A runner needs to be aware of a marathon’s phases. There’s the energetic high at the beginning, the lagging middle, the “wall” – when it’s painful to go on – and finally the sprint to the finish line. It’s a little disappointing to find that “Run, Fatboy, Run” plays out the exact same way.

It’s a shame, given the talent involved with the movie. Michael Ian Black, the writer/actor from the comedy group “Stella,” and the titular fat boy, Simon Pegg, wrote the screenplay. Pegg is well known in United States for “Shaun of the Dead” and “Hot Fuzz,” both of which he wrote and starred in. Considering Pegg’s record of intelligent British takes on action and horror movies, and Black’s sly wit, one would expect more from their collaboration. Instead, “Run, Fatboy, Run” comes off as a happy little British romantic comedy.

Dennis (Pegg) never finished anything. He left his pregnant fiancée Libby (Thandie Newton, “Crash”) at the altar and five years later is still a “nearly man” – someone who’s nearly there, but never gets the job done. To try to win Libby back and prove he can change, Dennis decides to run the London Marathon.

The beginning of the movie is full of hilarious bits and quick remarks by Pegg. Unable to get his son tickets to “The Lord of the Rings Musical,” he falls victim to a scalping bust, landing him in jail. And the “fat boy” issue ends up surfacing with typical jokes about being overweight.

But the introduction of the marathon subplot drags the movie down. While the training lends to entertaining segments, such as a blister the size of a tennis ball, montages of running across parks or up the stairs have been done before. The film marks David Schwimmer’s feature film directorial debut; however, he’s been around sitcoms for years, even directing episodes of “Friends” and “Joey.” Maybe that’s why some of the camerawork and timing feel a bit like a sitcom.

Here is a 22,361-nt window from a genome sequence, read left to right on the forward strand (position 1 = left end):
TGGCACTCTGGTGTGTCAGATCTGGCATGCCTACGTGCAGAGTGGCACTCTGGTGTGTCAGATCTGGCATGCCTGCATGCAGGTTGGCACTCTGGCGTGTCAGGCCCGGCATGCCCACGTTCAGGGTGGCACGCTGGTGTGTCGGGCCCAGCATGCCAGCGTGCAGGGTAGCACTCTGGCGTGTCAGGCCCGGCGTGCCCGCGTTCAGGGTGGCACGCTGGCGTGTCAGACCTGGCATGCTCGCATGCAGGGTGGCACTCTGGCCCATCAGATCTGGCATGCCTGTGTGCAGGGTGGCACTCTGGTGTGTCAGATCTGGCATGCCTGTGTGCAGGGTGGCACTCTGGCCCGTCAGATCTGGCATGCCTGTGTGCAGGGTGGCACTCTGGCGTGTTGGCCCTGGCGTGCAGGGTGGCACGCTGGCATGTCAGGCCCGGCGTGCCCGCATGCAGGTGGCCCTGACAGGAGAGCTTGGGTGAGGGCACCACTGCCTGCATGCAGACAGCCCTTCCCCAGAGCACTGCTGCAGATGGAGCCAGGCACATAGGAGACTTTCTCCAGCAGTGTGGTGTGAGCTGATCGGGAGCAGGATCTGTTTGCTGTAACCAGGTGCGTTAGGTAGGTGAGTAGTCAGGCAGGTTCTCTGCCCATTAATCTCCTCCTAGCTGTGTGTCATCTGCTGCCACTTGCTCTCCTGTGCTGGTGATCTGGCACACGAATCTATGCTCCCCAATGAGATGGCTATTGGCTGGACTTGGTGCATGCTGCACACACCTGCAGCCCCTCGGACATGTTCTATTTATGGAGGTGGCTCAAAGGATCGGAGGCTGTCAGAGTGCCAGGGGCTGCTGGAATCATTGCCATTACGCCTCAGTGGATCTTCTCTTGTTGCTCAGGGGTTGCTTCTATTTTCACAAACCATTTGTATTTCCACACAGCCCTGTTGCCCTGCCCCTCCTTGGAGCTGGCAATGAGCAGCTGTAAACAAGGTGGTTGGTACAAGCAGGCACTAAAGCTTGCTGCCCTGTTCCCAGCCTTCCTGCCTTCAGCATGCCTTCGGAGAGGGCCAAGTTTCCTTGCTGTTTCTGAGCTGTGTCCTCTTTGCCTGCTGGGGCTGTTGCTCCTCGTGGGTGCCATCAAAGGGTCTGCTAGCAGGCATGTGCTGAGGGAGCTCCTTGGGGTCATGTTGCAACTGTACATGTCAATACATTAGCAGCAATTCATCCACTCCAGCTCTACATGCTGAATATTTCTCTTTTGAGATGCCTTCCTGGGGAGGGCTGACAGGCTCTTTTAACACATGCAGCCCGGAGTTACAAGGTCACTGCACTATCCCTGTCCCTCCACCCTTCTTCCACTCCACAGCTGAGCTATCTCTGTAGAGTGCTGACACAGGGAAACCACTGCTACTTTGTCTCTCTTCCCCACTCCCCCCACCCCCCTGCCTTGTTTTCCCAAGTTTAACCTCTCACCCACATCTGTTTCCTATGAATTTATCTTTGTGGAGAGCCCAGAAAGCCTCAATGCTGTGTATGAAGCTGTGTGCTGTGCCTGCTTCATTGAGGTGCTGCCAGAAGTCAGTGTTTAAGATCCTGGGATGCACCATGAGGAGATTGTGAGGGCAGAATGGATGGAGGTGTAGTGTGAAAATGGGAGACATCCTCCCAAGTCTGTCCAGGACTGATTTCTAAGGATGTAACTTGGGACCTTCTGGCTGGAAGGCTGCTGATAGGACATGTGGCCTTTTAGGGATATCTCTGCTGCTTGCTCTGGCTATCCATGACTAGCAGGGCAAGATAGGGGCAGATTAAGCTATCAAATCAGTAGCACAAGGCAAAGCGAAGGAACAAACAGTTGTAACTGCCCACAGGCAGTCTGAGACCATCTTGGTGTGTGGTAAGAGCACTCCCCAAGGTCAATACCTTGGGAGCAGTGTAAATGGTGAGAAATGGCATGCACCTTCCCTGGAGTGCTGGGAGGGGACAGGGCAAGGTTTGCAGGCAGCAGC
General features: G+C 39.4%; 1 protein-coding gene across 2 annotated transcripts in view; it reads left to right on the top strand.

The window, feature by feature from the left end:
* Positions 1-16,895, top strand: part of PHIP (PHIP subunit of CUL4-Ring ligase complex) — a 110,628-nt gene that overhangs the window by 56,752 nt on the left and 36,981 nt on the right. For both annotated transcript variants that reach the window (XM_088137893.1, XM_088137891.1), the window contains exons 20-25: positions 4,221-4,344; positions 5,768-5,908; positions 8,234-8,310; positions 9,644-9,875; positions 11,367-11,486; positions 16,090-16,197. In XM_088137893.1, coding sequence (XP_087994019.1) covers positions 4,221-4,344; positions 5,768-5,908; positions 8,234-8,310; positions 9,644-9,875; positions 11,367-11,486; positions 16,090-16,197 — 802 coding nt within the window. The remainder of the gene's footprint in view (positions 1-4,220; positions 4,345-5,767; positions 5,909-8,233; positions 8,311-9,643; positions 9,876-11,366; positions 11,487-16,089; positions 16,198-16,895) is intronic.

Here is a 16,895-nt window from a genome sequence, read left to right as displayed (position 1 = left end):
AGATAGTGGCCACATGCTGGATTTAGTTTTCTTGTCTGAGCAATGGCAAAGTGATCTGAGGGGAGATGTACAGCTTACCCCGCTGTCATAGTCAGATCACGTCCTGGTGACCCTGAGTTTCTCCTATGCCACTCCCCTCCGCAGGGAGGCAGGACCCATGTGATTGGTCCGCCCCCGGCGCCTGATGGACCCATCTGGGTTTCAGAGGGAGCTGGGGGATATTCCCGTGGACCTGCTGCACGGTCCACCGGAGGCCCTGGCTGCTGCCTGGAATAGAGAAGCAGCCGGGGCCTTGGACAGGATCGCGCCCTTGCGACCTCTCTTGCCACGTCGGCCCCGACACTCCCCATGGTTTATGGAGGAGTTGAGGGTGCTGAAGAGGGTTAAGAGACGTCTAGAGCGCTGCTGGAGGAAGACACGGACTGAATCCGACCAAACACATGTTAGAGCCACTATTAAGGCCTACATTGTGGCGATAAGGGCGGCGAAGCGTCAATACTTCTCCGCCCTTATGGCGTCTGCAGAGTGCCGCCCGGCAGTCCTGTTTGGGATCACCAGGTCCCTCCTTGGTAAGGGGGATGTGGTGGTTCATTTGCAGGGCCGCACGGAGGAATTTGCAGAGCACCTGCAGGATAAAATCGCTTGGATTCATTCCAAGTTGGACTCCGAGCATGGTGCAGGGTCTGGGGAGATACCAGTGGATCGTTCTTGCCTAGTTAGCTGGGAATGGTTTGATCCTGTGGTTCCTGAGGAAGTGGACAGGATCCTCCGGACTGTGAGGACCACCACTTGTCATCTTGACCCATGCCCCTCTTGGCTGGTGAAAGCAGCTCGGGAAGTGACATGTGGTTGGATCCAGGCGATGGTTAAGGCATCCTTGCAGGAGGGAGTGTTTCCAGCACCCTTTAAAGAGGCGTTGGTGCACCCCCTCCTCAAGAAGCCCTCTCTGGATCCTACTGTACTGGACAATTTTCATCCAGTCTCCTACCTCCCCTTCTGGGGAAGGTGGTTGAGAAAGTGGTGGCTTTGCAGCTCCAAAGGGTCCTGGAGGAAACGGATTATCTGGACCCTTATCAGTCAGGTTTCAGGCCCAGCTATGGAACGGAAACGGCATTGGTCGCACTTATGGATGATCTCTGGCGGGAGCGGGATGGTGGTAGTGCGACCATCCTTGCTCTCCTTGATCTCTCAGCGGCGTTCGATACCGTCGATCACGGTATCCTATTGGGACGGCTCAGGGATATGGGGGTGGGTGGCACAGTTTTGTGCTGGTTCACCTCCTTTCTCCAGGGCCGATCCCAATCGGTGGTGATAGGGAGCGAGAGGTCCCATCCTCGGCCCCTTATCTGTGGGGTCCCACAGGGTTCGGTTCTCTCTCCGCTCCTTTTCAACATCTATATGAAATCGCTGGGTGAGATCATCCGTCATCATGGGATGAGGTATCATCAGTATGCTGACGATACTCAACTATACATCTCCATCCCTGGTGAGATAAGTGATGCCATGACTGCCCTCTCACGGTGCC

But the actors do their best to keep it from falling into made-for-TV territory. The cast is superb, and the considerable comedic timing of the supporting actors greatly help the production. Gordon (Dylan Morris, “Shaun of the Dead”) stands out as Dennis’s gambler friend, who is willing to bet his life’s savings to make sure Dennis finishes the race. And Hank Azaria (TV’s “Huff”) as Whit is a great foil to Dennis. Whit is a runner, a successful American businessman in London, and is also dating Libby. Whit is the reason Dennis decides to run the marathon in the first place.

The wall appears at the same time Whit asks Libby to marry him. It appears because the audience knows how the movie will play out. There needs to be shots of Dennis moping, of him pulling out of the race and then finding some reason that pushes him to change his mind.

Schwimmer does well building the anticipation for the climatic marathon. But while it’s a fun rush to the finish line, the film is unable to be more than a run-of-the-mill romantic comedy, featuring a shlubby guy, a hot girl, some sweet moments and some gross-out humor. It’s just a shame considering the talent that’s wasted.

Run, Fatboy, Run

Rating: 2 and a half out of 5 stars

At Showcase, Quality 16 and the State Theatre


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